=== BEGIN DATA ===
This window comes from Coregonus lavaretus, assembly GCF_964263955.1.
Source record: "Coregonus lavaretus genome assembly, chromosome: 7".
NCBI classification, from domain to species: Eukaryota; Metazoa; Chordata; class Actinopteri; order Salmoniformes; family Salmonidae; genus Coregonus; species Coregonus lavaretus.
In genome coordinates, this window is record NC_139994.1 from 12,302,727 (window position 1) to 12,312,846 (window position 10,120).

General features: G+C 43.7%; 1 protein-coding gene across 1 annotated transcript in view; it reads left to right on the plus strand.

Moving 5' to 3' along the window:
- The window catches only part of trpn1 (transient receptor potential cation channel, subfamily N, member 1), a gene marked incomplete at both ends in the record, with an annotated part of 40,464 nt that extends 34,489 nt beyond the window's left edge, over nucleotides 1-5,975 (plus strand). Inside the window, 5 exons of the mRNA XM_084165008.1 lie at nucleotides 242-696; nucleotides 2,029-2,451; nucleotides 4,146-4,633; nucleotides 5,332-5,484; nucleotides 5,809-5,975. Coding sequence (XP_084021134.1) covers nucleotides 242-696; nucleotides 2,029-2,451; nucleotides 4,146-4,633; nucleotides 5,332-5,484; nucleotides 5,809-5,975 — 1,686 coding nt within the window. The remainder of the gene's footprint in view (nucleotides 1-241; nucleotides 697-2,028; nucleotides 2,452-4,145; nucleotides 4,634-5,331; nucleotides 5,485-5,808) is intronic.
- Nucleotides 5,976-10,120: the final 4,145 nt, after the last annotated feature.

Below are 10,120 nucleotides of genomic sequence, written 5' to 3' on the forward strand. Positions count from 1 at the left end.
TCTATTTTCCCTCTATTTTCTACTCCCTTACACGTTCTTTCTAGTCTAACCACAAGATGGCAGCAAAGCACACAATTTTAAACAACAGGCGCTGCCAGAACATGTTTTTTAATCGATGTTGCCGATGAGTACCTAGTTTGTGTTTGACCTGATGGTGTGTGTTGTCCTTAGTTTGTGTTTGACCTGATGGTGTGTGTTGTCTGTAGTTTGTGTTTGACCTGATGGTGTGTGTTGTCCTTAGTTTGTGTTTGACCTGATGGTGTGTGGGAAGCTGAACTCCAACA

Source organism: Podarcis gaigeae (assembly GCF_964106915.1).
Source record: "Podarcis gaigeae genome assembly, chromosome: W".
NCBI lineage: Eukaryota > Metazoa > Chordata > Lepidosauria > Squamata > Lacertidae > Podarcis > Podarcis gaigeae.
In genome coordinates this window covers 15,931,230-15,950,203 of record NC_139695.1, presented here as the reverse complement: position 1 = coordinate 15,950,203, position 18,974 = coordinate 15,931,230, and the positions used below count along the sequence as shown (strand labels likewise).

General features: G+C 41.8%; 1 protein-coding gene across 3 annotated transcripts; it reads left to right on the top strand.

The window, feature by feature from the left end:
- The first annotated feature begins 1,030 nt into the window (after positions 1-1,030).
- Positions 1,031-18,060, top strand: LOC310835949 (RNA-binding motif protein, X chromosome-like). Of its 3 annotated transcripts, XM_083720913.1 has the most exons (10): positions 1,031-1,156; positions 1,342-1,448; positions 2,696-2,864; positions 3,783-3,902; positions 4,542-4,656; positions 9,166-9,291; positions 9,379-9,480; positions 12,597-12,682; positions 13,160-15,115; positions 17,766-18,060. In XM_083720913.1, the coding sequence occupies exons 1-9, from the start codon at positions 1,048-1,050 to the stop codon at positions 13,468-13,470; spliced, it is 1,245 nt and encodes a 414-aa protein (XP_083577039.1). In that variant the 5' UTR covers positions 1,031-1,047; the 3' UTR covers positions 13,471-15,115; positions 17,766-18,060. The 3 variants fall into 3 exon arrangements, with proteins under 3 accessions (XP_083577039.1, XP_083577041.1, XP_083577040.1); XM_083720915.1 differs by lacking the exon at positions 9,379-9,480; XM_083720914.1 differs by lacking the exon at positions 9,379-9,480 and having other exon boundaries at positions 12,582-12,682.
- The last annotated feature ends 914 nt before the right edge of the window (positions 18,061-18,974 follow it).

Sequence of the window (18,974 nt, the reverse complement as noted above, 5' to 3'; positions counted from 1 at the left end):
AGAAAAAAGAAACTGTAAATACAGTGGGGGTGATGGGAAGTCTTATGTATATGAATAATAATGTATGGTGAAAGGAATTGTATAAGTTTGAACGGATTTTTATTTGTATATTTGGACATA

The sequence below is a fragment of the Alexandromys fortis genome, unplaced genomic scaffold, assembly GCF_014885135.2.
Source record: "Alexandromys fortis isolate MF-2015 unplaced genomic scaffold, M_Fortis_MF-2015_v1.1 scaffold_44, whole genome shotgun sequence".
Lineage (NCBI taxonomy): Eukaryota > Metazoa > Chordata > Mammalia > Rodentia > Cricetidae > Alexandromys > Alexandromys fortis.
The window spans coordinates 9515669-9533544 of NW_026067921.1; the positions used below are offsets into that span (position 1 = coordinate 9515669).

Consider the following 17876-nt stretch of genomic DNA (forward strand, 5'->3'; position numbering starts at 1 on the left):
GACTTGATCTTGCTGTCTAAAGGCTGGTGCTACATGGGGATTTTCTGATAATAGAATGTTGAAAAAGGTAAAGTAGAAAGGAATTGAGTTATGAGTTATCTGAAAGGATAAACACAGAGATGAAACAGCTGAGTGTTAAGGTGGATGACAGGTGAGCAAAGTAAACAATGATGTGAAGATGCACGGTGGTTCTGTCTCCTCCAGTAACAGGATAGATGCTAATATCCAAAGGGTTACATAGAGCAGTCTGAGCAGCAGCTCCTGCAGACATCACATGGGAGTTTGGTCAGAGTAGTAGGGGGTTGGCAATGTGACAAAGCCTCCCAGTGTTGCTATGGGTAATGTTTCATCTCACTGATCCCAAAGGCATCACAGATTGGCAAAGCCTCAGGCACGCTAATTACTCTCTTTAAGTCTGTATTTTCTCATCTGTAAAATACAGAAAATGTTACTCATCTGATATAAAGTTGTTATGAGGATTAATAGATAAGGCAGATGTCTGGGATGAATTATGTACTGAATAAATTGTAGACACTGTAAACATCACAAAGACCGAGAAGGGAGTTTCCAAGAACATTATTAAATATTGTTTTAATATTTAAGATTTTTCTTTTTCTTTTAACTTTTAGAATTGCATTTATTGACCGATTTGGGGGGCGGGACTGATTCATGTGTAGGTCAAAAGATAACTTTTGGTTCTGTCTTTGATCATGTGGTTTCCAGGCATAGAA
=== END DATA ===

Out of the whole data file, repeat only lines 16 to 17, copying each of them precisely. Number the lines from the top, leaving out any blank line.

The window, feature by feature from the left end:
- The first annotated feature begins 1,030 nt into the window (after positions 1-1,030).